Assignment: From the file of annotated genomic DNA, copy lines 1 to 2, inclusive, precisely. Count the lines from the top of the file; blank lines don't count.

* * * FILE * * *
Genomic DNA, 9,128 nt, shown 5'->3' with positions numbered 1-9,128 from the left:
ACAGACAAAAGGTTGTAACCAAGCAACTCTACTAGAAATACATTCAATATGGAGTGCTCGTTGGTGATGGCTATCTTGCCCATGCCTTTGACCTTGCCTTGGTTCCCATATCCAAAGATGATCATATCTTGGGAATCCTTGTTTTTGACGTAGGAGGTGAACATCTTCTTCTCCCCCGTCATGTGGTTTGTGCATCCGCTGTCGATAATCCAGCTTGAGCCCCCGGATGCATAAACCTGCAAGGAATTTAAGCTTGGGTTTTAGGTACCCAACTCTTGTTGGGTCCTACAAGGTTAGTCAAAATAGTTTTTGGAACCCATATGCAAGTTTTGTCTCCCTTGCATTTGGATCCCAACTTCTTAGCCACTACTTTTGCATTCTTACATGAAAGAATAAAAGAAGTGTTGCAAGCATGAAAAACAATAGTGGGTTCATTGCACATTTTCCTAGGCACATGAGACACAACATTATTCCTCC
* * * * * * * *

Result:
Genomic DNA, 9,128 nt, shown 5'->3' with positions numbered 1-9,128 from the left:
ACAGACAAAAGGTTGTAACCAAGCAACTCTACTAGAAATACATTCAATATGGAGTGCTCGTTGGTGATGGCTATCTTGCCCATGCCTTTGACCTTGCCTTGGTTCCCATATCCAAAGATGATCATATCTTGGGAATCCTTGTTTTTGACGTAGGAGGTGAACATCTTCTTCTCCCCCGTCATGTGGTTTGTGCATCCGCTGTCGATAATCCAGCTTGAGCCCCCGGATGCATAAACCTGCAAGGAATTTAAGCTTGGGTTTTAGGTACCCAACTCTTGTTGGGTCCTACAAGGTTAGTCAAAATAGTTTTTGGAACCCATATGCAAGTTTTGTCTCCCTTGCATTTGGATCCCAACTTCTTAGCCACTACTTTTGCATTCTTACATGAAAGAATAAAAGAAGTGTTGCAAGCATGAAAAACAATAGTGGGTTCATTGCACATTTTCCTAGGCACATGAGACACAACATTATTCCTCC